ACW

ACW

Wednesday, 9 January 2019

I try to discover whether or not I know anything about writing by Ros Bayes

C.S. Lewis once wrote something which I haven’t yet been able to track down, despite thumbing through many of his books on my shelves and consulting Google. I’m pretty sure it’s in one of his letters. It was to the effect that if you can’t explain something in terms a child can understand, you haven’t really understood it yourself. I didn’t have that quotation in mind when I started my current enterprise, but it came back to me as I proceeded with the project.

I recently offered to do a few lessons on story-writing with a friend's two little girls aged, I think, about 8 and 10, who are being home schooled. I just thought their mum might appreciate them having a few lessons which she didn’t have to prepare. I tried to keep it simple, bearing in mind their ages. So far we have done lesson 1, looking at the basic construction of a story. 




They jotted down some notes, thinking about who their story concerns, and the contents of the plot. I left them an aide-memoire which was not intended as a check-list that must be completed, but as some suggestions to prompt the development of their stories. I made the assumption that these will be happy-ending stories with a neat resolution, but I did point out to them that not all stories are like that, and once they’ve mastered the art of story writing they can experiment with different styles.



My aide-memoire, which is too small to read in this picture, included, for the beginning of the story:

Who is the main character? 

Where is the story set? 
When is the story set? 
Which other characters are involved? 
What motivates the character? (Does he/she want to: 
Get something? 
Help someone? 
Rescue someone?
Reach somewhere?
Fulfil a promise?
Make something?
Remind someone of something important?
Or something else?)

For the middle of the story:

How does the character plan to achieve what he/she wants?
Who wants to stop him/her and why?
How do they do that? (It can be as bad/mean/unfair as you like)
What terrible thing happens?
What makes it seem as though all is lost?
 

And for the end of the story: 

What gives your character the courage to go on? What stops him/her from giving up?
How does he/she resolve the problem?
Where does he/she get the idea from?
What does the baddy do to try and stop him/her?
How does he/she overcome the baddy? (At this point the younger girl pointed out that there isn't a baddy in her story; it's the parents who are the obstacle, but they're not doing it out of badness.)
How does he/she achieve his/her goal?
What is the result of him/her achieving it?
What difference does it make to the situation?
How are you going to give your story a feel-good ending?

The girls have chosen topics which are probably fairly typical for their ages, the older one about a wartime evacuee and the younger about wanting kittens. They are going to write their stories before next lesson, and then we will have three lessons on how to improve what they’ve written. Next lesson is about the difference between showing and telling, and when and how to use each. The following week will be about using all the 5 senses to make the story come alive, and the final lesson will look at vocabulary, particularly replacing some verbs + adverbs with stronger verbs.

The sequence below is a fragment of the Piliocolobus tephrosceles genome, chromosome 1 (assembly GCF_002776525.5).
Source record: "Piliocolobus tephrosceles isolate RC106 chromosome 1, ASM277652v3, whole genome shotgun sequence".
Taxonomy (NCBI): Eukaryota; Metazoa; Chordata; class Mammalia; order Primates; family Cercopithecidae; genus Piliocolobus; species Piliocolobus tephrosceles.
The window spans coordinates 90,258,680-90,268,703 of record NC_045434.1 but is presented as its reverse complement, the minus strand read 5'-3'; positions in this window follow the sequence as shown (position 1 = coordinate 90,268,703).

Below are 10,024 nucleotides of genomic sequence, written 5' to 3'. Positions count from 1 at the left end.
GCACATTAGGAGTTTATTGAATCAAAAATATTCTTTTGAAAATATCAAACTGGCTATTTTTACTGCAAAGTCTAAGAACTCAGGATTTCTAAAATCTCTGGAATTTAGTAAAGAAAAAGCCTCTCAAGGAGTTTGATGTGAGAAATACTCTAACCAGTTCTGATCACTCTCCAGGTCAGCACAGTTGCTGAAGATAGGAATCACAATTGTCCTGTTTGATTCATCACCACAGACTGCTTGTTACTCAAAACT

As I’m only beginning to get a feel for their capabilities, and as in my own teaching career I taught much older students – eleven to eighteen – it remains to be seen whether or not I have pitched this right for them, and how much tweaking I may have to do along the way. My own writing is less analytical than this – I suppose I do apply most of these “rules” most of the time, but it’s less conscious and more instinctive, so it was good to have C.S. Lewis remind me to check how much I still understand this stuff myself by explaining it to a child. 


It also occurred to me as I was preparing the lessons how naturally Jesus incorporated many of these elements into His stories. Take a look at the Good Samaritan in Luke 10, the Prodigal Son in Luke 15 or the Unforgiving Servant in Matthew 18. He really was a consummate storyteller.

 Ros Bayes has 10 published and 4 self-published books, as well as some 3 dozen magazine articles. She is the mother of 3 daughters, one of whom has multiple complex disabilities, and she currently works for Through the Roof (www.throughtheroof.org) as their Training Resources Developer, and loves getting paid to write about disability all day. You can find her blog at http://rosbunneywriting.wordpress.com and her author page at http://www.amazon.co.uk/Ros-Bayes/e/B00JLRTNVA/. Follow her on Twitter: @rosbwriting

2 comments:

  1. What a wonderful blog post. I love thinking of how you're making an impact on those girls. And what a great reminder about the beauty of simplicity.

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